Most cyclists have witnessed some incredible things done on a bike at some point or another. That feat may have been done through skill or just plain luck, but either way it stayed in the memory.
We recently asked Cycling Weekly readers what the most impressive thing they've ever seen anyone do on a bike, and we present a selection of the answers here, in association with B'Twin.
Have you ever seen anything truly incredible done on a bike? Let us know in the comment section below.
When Chris Boardman caught me for eight minutes in a 25, when I was on for a personal best. My front tub was so disappointed it decided to rapidly deflate shortly after. I was denied a double about a decade later when Graeme Obree fell off in the National 10 just before catching me. Gutted.
Going down a hill at speed on a club run when a black Labrador ran out in front of us. The lad on the front bunny-hopped it. There would have been a high-speed pile-up if he hadn’t.
Most impressive thing I’ve seen is Tour de France stage four where Peter Sagan was able to stay upright and hold his line in the final sprint, all while Mark Cavendish leaned on him and tried to squeak through a gap that didn’t exist. Great bike-handling skills.
I broke my hip riding on black ice having told my wife to leave the car on the drive as it was too dangerous to go out. I’m sure she said I was impressive as I came round from the operation!
Anyone that stops and falls off gracefully whilst still clipped in is the most impressive bit of cycling.
Bradley Wiggins throwing a bike and it rolling upright and perfectly stopping against a wall [pictured above].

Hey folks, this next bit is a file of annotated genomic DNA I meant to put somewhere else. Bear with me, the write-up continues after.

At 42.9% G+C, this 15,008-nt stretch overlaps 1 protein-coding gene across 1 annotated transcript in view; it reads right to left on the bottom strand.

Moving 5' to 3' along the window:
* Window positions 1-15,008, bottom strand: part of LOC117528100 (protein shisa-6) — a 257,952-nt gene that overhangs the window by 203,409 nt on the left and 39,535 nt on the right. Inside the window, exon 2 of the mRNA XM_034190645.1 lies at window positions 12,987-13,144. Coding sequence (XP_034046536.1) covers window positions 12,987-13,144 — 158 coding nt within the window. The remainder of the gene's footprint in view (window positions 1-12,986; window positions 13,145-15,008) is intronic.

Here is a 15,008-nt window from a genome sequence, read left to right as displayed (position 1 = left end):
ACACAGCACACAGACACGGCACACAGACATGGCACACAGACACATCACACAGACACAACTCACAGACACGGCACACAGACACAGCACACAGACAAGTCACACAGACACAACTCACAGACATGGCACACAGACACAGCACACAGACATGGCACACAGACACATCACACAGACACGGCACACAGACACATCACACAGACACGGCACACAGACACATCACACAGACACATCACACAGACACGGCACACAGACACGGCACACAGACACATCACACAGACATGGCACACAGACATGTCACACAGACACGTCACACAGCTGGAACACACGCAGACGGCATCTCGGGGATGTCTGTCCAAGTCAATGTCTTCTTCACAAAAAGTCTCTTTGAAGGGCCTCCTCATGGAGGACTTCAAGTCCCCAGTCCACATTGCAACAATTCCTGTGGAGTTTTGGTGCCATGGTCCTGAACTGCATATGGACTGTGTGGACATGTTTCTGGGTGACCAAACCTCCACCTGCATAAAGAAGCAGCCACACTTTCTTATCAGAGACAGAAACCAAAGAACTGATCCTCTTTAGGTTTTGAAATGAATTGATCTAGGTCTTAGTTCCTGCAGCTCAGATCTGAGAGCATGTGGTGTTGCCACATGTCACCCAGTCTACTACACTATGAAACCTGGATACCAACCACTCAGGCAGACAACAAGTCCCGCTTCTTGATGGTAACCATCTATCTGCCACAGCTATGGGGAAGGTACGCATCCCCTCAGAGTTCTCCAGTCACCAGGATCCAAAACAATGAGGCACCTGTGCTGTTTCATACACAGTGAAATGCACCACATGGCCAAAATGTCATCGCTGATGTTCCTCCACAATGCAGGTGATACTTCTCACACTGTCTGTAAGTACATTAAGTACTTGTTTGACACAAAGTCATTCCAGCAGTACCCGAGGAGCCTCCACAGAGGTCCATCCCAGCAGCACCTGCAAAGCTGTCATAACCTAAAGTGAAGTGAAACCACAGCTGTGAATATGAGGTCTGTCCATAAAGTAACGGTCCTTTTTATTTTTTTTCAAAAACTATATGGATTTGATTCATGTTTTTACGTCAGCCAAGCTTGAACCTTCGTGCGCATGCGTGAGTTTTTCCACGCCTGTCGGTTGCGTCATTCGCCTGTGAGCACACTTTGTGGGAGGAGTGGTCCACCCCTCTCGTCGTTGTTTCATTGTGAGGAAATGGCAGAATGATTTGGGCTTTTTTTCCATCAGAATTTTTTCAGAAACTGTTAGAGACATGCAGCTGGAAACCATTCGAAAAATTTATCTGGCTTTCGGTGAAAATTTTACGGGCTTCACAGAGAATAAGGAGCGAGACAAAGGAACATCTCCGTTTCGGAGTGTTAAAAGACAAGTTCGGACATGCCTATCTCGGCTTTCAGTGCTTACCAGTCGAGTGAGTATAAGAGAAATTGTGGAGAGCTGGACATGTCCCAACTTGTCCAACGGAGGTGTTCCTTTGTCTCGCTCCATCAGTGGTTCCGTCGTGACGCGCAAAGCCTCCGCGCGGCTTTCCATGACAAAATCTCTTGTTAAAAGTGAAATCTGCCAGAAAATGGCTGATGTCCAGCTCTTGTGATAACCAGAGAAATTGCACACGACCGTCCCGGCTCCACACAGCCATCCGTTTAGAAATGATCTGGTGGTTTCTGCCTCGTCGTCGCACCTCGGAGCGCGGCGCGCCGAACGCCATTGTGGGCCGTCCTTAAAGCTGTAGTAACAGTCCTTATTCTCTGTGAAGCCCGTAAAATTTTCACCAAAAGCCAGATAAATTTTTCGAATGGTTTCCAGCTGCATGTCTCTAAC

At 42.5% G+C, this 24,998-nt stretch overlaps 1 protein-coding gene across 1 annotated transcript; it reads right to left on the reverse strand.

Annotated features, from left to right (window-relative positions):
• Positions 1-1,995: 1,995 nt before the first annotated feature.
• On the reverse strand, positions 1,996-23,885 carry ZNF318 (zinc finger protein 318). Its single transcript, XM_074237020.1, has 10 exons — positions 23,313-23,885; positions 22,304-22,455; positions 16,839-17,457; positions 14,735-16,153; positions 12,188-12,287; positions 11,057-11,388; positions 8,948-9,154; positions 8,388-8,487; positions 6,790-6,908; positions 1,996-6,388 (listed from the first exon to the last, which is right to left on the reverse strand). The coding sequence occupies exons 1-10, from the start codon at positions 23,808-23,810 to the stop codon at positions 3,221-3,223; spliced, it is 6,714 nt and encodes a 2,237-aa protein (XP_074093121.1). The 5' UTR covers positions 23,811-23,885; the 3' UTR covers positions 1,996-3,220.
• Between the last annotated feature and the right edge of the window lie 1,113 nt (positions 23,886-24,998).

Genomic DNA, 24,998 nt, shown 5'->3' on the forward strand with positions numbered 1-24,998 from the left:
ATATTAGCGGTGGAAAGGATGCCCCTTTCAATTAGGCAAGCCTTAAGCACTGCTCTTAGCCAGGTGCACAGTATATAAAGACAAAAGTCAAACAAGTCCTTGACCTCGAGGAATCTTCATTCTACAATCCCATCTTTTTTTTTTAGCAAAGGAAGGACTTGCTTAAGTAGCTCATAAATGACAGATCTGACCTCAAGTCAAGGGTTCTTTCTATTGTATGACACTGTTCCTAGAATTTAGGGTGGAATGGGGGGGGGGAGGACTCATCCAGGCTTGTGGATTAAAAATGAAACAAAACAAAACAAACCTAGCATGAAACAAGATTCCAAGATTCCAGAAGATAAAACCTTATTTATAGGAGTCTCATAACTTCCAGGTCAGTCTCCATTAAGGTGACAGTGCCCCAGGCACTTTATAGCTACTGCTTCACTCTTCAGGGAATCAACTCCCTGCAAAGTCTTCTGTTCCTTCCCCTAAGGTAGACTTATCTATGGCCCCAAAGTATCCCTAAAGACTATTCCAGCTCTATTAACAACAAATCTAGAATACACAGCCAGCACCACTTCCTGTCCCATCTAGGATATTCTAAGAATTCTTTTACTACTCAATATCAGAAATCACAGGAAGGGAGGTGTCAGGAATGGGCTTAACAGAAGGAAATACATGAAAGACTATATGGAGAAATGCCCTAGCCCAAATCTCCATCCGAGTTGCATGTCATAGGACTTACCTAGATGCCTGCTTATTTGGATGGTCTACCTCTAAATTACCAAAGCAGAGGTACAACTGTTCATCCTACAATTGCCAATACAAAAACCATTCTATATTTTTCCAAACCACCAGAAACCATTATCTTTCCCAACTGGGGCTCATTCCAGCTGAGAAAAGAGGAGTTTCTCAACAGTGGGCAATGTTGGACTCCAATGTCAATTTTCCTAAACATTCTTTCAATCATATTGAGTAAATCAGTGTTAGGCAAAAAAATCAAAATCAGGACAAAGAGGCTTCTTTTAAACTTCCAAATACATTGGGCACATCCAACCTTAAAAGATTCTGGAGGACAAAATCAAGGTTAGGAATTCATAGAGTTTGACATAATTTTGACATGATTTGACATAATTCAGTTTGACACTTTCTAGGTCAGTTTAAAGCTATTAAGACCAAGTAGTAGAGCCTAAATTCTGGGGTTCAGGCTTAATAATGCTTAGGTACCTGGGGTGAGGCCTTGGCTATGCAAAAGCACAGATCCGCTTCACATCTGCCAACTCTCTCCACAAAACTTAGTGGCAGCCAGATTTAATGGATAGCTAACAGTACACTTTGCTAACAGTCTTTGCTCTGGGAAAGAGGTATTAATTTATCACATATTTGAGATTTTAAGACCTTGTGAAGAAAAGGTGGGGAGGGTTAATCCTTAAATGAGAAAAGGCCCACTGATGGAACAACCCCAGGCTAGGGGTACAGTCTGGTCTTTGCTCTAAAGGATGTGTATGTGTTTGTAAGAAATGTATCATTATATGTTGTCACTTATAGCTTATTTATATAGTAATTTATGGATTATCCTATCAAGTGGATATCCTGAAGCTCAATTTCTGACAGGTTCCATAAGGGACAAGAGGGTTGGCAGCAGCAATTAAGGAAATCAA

Someone hit me in the back of the head with a water bottle during a sprint. It wasn’t aimed at me. Impressive, though.
Brother-in-law face-planted at 2mph and dislocated his little finger and also fractured it in three places. Impressive, as he was only hopping up a kerb at the time.
Being overtaken by a kid who must only have been nine or 10 on Mont Ventoux! Luckily I was riding alone so nobody was there to witness my humiliation.
Probably frowned upon by some, but seeing a bloke one morning cycling along rolling a massive doobie. By the time he passed he had it rolled and lit, and was enjoying it.
I once saw a small child pick up three Smart cars and start juggling them while I cycled past. That is what you meant by your question, right?
A club-mate doing a track stand, no hands on the bars, while we changed an inner tube.
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Founded in 1891, Cycling Weekly and its team of expert journalists brings cyclists in-depth reviews, extensive coverage of both professional and domestic racing, as well as fitness advice and 'brew a cuppa and put your feet up' features. Cycling Weekly serves its audience across a range of platforms, from good old-fashioned print to online journalism, and video.
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